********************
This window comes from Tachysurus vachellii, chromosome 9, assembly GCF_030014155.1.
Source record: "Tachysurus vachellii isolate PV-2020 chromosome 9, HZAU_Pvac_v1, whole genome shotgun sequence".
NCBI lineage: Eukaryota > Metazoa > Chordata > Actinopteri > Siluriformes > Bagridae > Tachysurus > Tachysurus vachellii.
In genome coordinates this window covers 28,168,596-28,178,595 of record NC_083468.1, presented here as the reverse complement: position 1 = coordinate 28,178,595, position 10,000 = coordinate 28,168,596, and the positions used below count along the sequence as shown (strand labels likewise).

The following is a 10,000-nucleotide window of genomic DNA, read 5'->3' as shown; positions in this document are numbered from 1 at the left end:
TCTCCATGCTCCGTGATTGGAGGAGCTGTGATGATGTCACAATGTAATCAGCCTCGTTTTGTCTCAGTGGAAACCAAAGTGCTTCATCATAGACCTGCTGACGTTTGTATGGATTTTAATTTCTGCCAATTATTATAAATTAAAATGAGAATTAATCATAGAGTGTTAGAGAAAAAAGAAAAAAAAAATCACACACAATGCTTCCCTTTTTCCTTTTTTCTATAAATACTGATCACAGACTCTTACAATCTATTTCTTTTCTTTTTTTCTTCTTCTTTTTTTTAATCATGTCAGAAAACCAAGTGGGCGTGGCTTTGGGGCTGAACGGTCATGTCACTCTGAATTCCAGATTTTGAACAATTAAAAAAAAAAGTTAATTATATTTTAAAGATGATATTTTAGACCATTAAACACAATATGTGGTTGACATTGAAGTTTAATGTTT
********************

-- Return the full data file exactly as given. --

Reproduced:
This window comes from Tachysurus vachellii, chromosome 9, assembly GCF_030014155.1.
Source record: "Tachysurus vachellii isolate PV-2020 chromosome 9, HZAU_Pvac_v1, whole genome shotgun sequence".
NCBI lineage: Eukaryota > Metazoa > Chordata > Actinopteri > Siluriformes > Bagridae > Tachysurus > Tachysurus vachellii.
In genome coordinates this window covers 28,168,596-28,178,595 of record NC_083468.1, presented here as the reverse complement: position 1 = coordinate 28,178,595, position 10,000 = coordinate 28,168,596, and the positions used below count along the sequence as shown (strand labels likewise).

The following is a 10,000-nucleotide window of genomic DNA, read 5'->3' as shown; positions in this document are numbered from 1 at the left end:
TCTCCATGCTCCGTGATTGGAGGAGCTGTGATGATGTCACAATGTAATCAGCCTCGTTTTGTCTCAGTGGAAACCAAAGTGCTTCATCATAGACCTGCTGACGTTTGTATGGATTTTAATTTCTGCCAATTATTATAAATTAAAATGAGAATTAATCATAGAGTGTTAGAGAAAAAAGAAAAAAAAAATCACACACAATGCTTCCCTTTTTCCTTTTTTCTATAAATACTGATCACAGACTCTTACAATCTATTTCTTTTCTTTTTTTCTTCTTCTTTTTTTTAATCATGTCAGAAAACCAAGTGGGCGTGGCTTTGGGGCTGAACGGTCATGTCACTCTGAATTCCAGATTTTGAACAATTAAAAAAAAAAGTTAATTATATTTTAAAGATGATATTTTAGACCATTAAACACAATATGTGGTTGACATTGAAGTTTAATGTTT